Cars

Vancouver Slo Poks still revved up over cars

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In 65 years, a lot has changed for the Slo Poks Car Club, but plenty hasn’t.

Today, like when a group of Vancouver High School students started the club in 1952, the Slo Poks meet at a different member’s house each week. The reasons for meeting at new locations, however, have changed. Now, roughly 30-50 members of the club, which still has 100-plus, meet every Friday night and the host is in charge of providing the meal. When the club started, switching meeting locations wasn’t always part of the plan.

“We’d go to one of our houses,” said Roger Porter, one of the club’s founding members. “When everybody left, they’d start revving their engines and burning rubber, so then that house didn’t want us there anymore.”

Porter, 82, of Boring, Ore., was back in Vancouver with generations of Slo Poks on Sunday for the club’s 65th anniversary celebration. More than 150 guests met at one of the member’s homes, and packed the yard with vintage American hot rods.

None of the founding members in attendance said they could imagine still being in the club 65 years after starting it as high school students.

“We didn’t think we’d live that long, let alone the club,” said Ken Moore, 85, of Vancouver.

Porter said one of the reasons for the club’s success and longevity is that the members share a love of cars, even if they come to the club from all different backgrounds and professional lives.

“There is no stranger here,” said Ron “Steve” Stephens, 82, of Vancouver.

Club members like to say “once a Pok, always a Pok,” and that was true for founding members like Porter, Moore and Stephens.

All three either left the Vancouver area or got caught up with career and family life, spending decades away from the club.

Moore spent 40 years away from the club then asked to rejoin only to find out he was still considered a member.

Stephens was invited to start attending meetings again after striking up a conversation with a person he didn’t know at a car shop who turned out to be a newer Pok member.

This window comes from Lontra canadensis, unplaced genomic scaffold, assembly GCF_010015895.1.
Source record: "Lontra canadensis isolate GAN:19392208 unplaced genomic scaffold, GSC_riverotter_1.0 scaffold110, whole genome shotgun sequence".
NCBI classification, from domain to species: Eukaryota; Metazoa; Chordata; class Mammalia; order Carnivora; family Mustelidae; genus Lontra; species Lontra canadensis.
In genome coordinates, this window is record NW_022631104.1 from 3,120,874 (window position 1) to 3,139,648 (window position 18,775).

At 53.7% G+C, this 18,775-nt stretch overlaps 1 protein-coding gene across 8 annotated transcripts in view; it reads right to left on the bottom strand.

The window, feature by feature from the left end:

Jeff Petersen, secretary-treasurer of the Poks, said it’s been fun to see younger members with an interest in classic cars join the club.

Petersen, 65, of Vancouver joined 22 years ago and said getting younger members is key to keeping the club going.

“The club is maturing,” he said. “It’s gone on 65 years. We’d like to see it continue. It’s a pretty cool legacy. We’ve got some second- and third-generation members.”

Longtime Poks members were around to see the legacy start to develop while the reputation of car clubs changed. Porter said that, at first, people thought of them as hooligans who raced around the streets of Vancouver. While partly true, club members also started pulling over to help drivers whose cars broke down. They’d hand out Slo Poks cards to those drivers to try and drum up some positive talk about the club around town.

But club members are still plenty happy to talk about their more nefarious beginnings, like run-ins with the law, especially one former Vancouver Police Department officer they called “Smiley.”

“He had arrested just about all of our club members at one point or another,” Porter said. “He’d sit up at Vancouver High and fill up his ticket book.

At our 20th anniversary party, someone invited him as a guest of honor. He came and had a great time. He remembered all of our names and where he arrested us.”

Adam Littman: 360-735-4518; adam.littman@columbian.com; twitter.com/a_littman

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